In part one of this series, I introduced you to the Inch Replica Dumbbell, a 172-pound cast iron dumbbell with a 2.38-inch diameter handle that literally tries to rip your fingers out of their sockets when you try to pick it up.
These Inch Dumbbells are lurking around the countryside, so you must begin preparing now so that when you are confronted with the challenge of lifting the Inch, you will be ready. Here are some of the ways I have prepared to lift the Inch in the past.
THICK BAR TRAINING
The SAID principle (Specific Adaptations to Imposed Demands) states that the body will respond specifically to how it is trained. With that in mind, in order to train specifically to lift the Inch, I knew I would have to try to replicate the conditions of the Inch dumbbell in my training. Since the handle of the Inch is so large, I knew I needed to include thick-handled implements in my training.
Home Made Inch Loader
When I began training for the Inch, I was on a very limited budget. There were many companies making thick handled loadable dumbbells at the time, but I just didn’t have the money lying around to get one. I also did not have the skills to weld myself one, so I made one out of PVC pipe and duct tape.
I took a piece of 2-inch outside diameter PVC pipe about 18 inches long and found the center. There, I began wrapping duct tape around it until it was about 2.5 inches thick. I wrapped 3 of these coils, side-by-side, to make the handle surface. I worked slowly and was very deliberate when I applied the duct tape, and made sure the layers were very smooth – just like the Inch Dumbbell handle itself. These days, I no longer use my original PVC Inch Loader. One day in training I dropped it with about 150 pounds on it and the pipe cracked the sleeves where I load the plates.
As you can see in the picture, the duct tape gripping surface ended up being longer than the inch replica’s handle. A longer handle can make a dumbbell much easier to lift, especially if you grip the dumbbell off center, allow it to tilt, and brace the edge of the inside plate against your arm. I always tried to grab it right in the center and keep it as level as possible.
To qualify for the Inch Dumbbell Lift on the Gripboard Records List, you must lift the Inch Dumbbell without excessive tilt. The reason behind this is when the Inch tilts, the globe bell can be braced against the heel of the hand, or even the wrist. By initiating this contact, the athlete can reduce how much the Inch rotates, making the lift easier. To preserve the genuineness of the feat, the rules were modified so that the athlete had to lift it as level as possible. The picture at the left shows the inch being tilted too much to count for an official lift.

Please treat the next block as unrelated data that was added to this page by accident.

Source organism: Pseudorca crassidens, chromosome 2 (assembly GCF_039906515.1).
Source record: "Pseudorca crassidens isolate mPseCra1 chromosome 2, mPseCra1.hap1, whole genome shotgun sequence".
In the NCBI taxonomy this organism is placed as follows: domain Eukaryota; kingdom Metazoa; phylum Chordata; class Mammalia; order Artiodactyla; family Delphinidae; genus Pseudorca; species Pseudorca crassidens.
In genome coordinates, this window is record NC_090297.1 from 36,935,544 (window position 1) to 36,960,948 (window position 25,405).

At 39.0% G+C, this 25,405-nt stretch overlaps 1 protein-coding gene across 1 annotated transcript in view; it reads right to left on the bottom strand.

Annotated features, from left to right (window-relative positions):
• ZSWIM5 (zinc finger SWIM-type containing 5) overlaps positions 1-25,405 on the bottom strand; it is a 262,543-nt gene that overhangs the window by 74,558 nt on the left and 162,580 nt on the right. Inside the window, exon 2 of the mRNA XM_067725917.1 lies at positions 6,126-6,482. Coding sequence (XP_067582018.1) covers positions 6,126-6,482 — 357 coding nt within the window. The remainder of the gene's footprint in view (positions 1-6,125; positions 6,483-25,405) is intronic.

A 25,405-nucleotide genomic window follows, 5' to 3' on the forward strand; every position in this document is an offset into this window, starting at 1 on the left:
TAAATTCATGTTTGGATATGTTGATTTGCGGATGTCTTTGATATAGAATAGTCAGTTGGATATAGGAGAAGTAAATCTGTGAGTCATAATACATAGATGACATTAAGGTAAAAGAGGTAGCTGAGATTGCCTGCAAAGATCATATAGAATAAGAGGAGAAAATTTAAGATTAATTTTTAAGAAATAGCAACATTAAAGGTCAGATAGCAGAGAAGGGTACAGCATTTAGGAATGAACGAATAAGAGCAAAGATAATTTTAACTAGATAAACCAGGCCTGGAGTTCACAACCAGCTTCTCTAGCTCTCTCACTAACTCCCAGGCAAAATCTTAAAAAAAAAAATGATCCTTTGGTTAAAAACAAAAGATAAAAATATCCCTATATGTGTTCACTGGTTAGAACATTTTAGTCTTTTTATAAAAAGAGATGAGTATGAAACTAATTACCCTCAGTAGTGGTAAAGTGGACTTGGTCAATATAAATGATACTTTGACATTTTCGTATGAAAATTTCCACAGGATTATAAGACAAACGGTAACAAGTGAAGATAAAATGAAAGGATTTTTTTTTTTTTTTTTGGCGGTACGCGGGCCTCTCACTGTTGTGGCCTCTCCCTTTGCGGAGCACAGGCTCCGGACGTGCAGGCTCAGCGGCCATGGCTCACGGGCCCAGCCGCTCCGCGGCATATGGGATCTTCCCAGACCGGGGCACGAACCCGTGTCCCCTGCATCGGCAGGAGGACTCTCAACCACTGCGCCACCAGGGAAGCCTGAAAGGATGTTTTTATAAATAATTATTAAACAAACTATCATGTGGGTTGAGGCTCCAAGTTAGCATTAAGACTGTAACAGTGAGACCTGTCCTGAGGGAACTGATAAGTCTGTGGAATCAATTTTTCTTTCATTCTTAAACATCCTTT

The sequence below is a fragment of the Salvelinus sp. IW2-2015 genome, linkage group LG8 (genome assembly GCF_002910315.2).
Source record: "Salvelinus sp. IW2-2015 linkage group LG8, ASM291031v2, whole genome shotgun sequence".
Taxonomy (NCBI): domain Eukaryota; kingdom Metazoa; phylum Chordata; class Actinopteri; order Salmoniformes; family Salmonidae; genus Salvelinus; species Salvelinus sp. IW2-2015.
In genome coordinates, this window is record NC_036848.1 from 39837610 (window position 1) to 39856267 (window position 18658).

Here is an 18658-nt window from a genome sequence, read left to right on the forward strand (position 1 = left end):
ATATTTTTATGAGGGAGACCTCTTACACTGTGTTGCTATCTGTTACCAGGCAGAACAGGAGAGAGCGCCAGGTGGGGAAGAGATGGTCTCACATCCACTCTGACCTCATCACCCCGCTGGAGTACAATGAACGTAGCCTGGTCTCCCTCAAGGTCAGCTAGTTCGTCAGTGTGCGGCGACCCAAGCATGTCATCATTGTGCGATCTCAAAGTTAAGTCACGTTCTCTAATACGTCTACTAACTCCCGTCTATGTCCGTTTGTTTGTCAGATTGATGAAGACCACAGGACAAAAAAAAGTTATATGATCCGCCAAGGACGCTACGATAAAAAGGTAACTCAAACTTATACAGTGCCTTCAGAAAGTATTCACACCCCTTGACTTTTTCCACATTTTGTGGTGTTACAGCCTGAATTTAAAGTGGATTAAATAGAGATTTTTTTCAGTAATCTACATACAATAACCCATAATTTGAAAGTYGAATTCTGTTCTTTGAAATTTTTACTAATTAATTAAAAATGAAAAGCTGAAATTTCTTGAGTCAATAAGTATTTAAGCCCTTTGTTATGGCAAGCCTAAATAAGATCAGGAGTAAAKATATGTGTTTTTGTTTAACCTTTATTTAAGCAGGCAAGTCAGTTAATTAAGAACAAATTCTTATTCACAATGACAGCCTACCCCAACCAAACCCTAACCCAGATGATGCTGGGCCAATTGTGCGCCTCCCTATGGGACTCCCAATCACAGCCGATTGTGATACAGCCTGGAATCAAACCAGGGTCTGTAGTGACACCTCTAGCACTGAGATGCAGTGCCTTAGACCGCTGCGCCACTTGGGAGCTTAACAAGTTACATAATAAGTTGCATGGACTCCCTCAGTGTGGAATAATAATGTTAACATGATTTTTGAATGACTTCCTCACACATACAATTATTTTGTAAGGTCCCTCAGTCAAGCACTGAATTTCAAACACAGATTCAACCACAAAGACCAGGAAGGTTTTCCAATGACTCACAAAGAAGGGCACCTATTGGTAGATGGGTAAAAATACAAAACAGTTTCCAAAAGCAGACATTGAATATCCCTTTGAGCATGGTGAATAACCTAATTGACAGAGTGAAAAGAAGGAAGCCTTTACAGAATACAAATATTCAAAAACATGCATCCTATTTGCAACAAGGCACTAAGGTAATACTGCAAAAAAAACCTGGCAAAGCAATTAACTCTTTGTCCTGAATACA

You can also make a lift with the duct tape handle easier by placing your thumb or fingertips on the edge of the duct tape, especially if the ends of the tape become rolled. This is not going to do anything for you in the long run, so I suggest being careful when placing your hand on the handle, and making sure you are not getting any assistance from the end of the tape coil.
This inch trainer proved to be a pretty accurate training aid. In fact, the slick duct tape handle, combined with the fact that I wrapped it a bit thicker than the actual Inch handle, has led me to believe that lifting 172 on the loadable would have been tougher than lifting the actual Inch Dumbbell. The beauty of this home-made device was that I could train specifically for the feat at a fraction of the cost.
Steel Thick Loadable Dumbbell
Once I dropped and cracked the PVC inch-loader, I decided it was time to get myself one made out of steel that would hold up to the beatings I would be putting it through.
I recommend getting your Inch-trainer loadable handles from John Beatty at Fat Bastard Barbell Company. His equipment is excellent, his turn-round time is fantastic and he supports and sponsors just about every Grip Contest in the United States and abroad. You can get them right from his website, or you can get them from APT Pro Wrist Straps. The loadables APT sells are made by John Beatty and by getting them from APT, you can support two perennial sponsors of the Diesel Crew’s Global Grip Challenge.
The Rolling Thunder Revolving Deadlift Handle is a product sold by IronMind Enterprises, Inc, another of our dedicated GGC sponsors.
What makes the Rolling Thunder so vicious is the rotating gripping surface. When you pull, the rotating action forces your hand so that the space between your fingers and thumb end up pointing down toward the floor.
This is the weakest point of your grasp on the implement, and you must have tremendous finger tip and thumb strength in order to pull the weight stack to lockout. You can pick yourself up a Rolling Thunder at IronMind’s Store.
Shot Loadable Replicas
Another option for replicating the Inch Dumbbell without actually purchasing one is a Shot Loadable version. These dumbbells are hollow and have holes in the bells through which steel shot can be poured to gradually increase the weight of the implement. You can see an example of a Shot Loadable Dumbbell at PDA’s site.
These are some the most common implements athletes use to train specifically to lift the Inch Dumbbell. All of these are great options for preparing for battle with the Inch.
Next time, we’re going to dig a little deeper with some of this equipment and see the lifting techniques we can use to get the most out of these implements.
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Thanks for reading,
Also in this series :